Thought Leaders

How Can Advanced Materials Facilitate Sustainability in Industry?

Thought LeadersAnia JollyHead of Research and Business Engagement Henry Royce Institute 

AZoM speaks with Ania Jolly, Head of Research and Business Engagement at the Henry Royce Institute, about advanced materials progress as well as industry-led initiatives toward sustainable manufacturing.

Please can you introduce yourself and your professional background?

I am the newly appointed Head of Research and Business Engagement at the Henry Royce Institute and as such, I am responsible for developing and delivering Royce’s strategy for network coordination, research coordination, stakeholder management and business engagement activities in order to maximise the exploitation and impact of advanced materials science at Royce and across the UK.

Since 2016, I have been acting Operations Manager for the Christabel Pankhurst Institute for Health Technology Research and Innovation, a £25m partnership between the University of Manchester, NHS, business and local government to promote and translate world-leading research in digital health technologies and advanced materials into new products and services. Prior to that I worked in Knowledge Exchange at the National Graphene Institute where I supported academics to commercialise their research by securing industry investment for projects ranging from small proof of concept studies to larger strategic collaborations with PLCs and Multinationals.

I have over 15 years experience in research development, strategic research management, business development, and innovation. I have successfully developed and managed large research programmes and portfolios at national and international levels across a range of sectors including manufacturing, pharmaceuticals, chemistry and engineering in academic, commercial and clinical working environments.

The Henry Royce Institute exists to facilitate the research and development of advanced materials and their applications. What are some of the facilities and pathways offered by the institute in order to do this?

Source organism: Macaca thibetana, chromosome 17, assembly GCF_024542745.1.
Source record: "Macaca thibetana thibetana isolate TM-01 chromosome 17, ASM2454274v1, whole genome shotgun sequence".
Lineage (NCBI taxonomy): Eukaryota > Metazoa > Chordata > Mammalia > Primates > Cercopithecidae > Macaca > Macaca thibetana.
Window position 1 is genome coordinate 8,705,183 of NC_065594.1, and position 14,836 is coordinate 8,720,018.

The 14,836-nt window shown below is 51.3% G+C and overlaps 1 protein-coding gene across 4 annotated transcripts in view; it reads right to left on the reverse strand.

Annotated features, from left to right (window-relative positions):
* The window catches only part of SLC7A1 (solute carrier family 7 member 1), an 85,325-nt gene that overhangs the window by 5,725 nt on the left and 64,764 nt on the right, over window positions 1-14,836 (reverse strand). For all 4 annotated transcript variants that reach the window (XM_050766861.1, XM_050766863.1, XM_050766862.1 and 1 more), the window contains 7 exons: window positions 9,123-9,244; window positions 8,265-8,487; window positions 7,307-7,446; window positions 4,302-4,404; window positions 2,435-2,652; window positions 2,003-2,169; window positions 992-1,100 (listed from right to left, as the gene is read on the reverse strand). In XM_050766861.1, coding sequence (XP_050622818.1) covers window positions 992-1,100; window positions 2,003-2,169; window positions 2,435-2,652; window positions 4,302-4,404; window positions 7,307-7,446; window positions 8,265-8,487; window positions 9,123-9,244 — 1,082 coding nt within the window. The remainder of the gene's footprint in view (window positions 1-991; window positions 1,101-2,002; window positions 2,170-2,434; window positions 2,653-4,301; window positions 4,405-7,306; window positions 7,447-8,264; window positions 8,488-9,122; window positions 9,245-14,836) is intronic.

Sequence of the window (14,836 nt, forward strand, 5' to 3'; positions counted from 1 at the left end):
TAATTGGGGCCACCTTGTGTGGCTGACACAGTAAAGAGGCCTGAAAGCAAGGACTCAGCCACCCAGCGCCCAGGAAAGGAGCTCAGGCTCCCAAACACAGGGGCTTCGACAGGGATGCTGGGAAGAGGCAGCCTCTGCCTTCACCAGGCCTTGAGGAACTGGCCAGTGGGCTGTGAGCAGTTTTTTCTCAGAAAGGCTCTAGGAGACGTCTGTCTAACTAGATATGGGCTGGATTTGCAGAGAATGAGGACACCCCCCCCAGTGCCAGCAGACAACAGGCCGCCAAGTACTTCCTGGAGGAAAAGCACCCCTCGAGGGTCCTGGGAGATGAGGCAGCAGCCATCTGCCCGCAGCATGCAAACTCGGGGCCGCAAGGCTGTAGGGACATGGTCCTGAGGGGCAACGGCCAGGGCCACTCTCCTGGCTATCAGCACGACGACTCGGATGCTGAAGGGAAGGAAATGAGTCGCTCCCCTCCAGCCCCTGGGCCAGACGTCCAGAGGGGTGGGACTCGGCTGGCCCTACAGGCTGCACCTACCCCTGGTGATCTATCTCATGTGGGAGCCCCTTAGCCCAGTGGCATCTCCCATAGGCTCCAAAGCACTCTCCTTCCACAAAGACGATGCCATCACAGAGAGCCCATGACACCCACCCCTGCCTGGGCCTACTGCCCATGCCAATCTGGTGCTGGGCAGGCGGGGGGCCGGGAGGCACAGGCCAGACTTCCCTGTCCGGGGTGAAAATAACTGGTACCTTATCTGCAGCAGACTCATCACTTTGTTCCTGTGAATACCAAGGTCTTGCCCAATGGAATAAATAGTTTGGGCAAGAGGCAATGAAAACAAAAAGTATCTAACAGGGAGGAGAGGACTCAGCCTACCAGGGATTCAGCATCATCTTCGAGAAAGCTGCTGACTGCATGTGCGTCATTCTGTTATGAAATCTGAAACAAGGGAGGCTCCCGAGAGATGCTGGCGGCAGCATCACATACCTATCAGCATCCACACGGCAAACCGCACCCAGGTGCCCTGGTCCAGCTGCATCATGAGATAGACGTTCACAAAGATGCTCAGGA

Royce aims to accelerate the invention and take-up of new materials systems that will meet global challenges, and translate into economic and societal benefits, this through activities and services aligned with our 4 mission pillars:

  • Enabling national materials research foresighting, collaboration and strategy
  • Providing access to the latest facilities and capabilities
  • Catalyzing industrial collaboration and exploitation of materials research
  • Fostering materials science research skills development, innovation training and outreach

The Royce Research and Business Engagement (RBE) team are central to the delivery of these activities and services, facilitating broad stakeholder engagement across all the pillars. The team operates across the nine Royce partners - the Universities of Manchester, Cambridge, Imperial College London, Liverpool, Oxford, Sheffield, Strathclyde, the National Nuclear Laboratory, and UKAEA - working to build collaborations with industrial partners from start-ups and SMEs, to large multinational corporations.

Royce works with a growing pool of businesses across the materials landscape and is constantly searching for new collaboration opportunities. We offer flexible support  for a range of needs from equipment access for commercially sensitive research to long-term partnerships. Companies are supported through their research and innovation journey from initial scoping of requirements and structuring project to delivery and completion.

Royce has also developed National Materials Challenges, which sit within our Research Framework, framed through Royce in collaboration with the Materials Community, that represent a continuous, targeted initiative with the purpose of stimulating and driving materials research in the UK towards clear outcomes that meet national and global challenges.

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Image Credit: kkssr/Shutterstock.com

With the support of the community, Royce has developed research roadmaps against these challenges, clarifying the technology gaps and interfaces, which need to be addressed, to support the development of a national research business case. The RBE team is an enabler in producing these roadmaps which support Royce to engage with researchers in both academia and industry and help drive a national approach to the development of an advanced materials research programme.